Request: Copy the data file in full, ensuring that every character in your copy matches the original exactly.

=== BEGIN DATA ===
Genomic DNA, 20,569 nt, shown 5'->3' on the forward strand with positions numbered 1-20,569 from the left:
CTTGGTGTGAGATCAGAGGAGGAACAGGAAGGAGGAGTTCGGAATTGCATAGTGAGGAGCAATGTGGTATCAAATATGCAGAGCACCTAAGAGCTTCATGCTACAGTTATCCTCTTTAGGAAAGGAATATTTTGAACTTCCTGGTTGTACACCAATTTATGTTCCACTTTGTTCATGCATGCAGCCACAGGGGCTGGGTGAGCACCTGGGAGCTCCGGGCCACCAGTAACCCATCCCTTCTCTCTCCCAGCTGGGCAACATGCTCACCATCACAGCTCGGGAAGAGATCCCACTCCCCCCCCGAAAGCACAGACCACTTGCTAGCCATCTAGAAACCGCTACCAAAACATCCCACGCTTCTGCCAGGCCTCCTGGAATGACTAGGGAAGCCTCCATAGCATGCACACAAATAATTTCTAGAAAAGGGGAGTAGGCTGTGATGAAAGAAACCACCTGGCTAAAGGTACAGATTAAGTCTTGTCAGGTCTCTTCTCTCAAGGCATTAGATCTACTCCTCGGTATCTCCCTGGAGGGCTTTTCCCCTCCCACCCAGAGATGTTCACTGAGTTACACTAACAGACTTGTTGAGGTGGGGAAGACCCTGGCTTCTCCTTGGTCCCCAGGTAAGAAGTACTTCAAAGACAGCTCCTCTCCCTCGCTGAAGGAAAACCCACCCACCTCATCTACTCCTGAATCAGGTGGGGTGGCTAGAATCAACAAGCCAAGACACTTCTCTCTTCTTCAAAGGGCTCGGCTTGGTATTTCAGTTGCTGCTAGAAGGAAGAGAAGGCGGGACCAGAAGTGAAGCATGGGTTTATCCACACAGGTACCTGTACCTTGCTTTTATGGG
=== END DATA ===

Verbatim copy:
Genomic DNA, 20,569 nt, shown 5'->3' on the forward strand with positions numbered 1-20,569 from the left:
CTTGGTGTGAGATCAGAGGAGGAACAGGAAGGAGGAGTTCGGAATTGCATAGTGAGGAGCAATGTGGTATCAAATATGCAGAGCACCTAAGAGCTTCATGCTACAGTTATCCTCTTTAGGAAAGGAATATTTTGAACTTCCTGGTTGTACACCAATTTATGTTCCACTTTGTTCATGCATGCAGCCACAGGGGCTGGGTGAGCACCTGGGAGCTCCGGGCCACCAGTAACCCATCCCTTCTCTCTCCCAGCTGGGCAACATGCTCACCATCACAGCTCGGGAAGAGATCCCACTCCCCCCCCGAAAGCACAGACCACTTGCTAGCCATCTAGAAACCGCTACCAAAACATCCCACGCTTCTGCCAGGCCTCCTGGAATGACTAGGGAAGCCTCCATAGCATGCACACAAATAATTTCTAGAAAAGGGGAGTAGGCTGTGATGAAAGAAACCACCTGGCTAAAGGTACAGATTAAGTCTTGTCAGGTCTCTTCTCTCAAGGCATTAGATCTACTCCTCGGTATCTCCCTGGAGGGCTTTTCCCCTCCCACCCAGAGATGTTCACTGAGTTACACTAACAGACTTGTTGAGGTGGGGAAGACCCTGGCTTCTCCTTGGTCCCCAGGTAAGAAGTACTTCAAAGACAGCTCCTCTCCCTCGCTGAAGGAAAACCCACCCACCTCATCTACTCCTGAATCAGGTGGGGTGGCTAGAATCAACAAGCCAAGACACTTCTCTCTTCTTCAAAGGGCTCGGCTTGGTATTTCAGTTGCTGCTAGAAGGAAGAGAAGGCGGGACCAGAAGTGAAGCATGGGTTTATCCACACAGGTACCTGTACCTTGCTTTTATGGG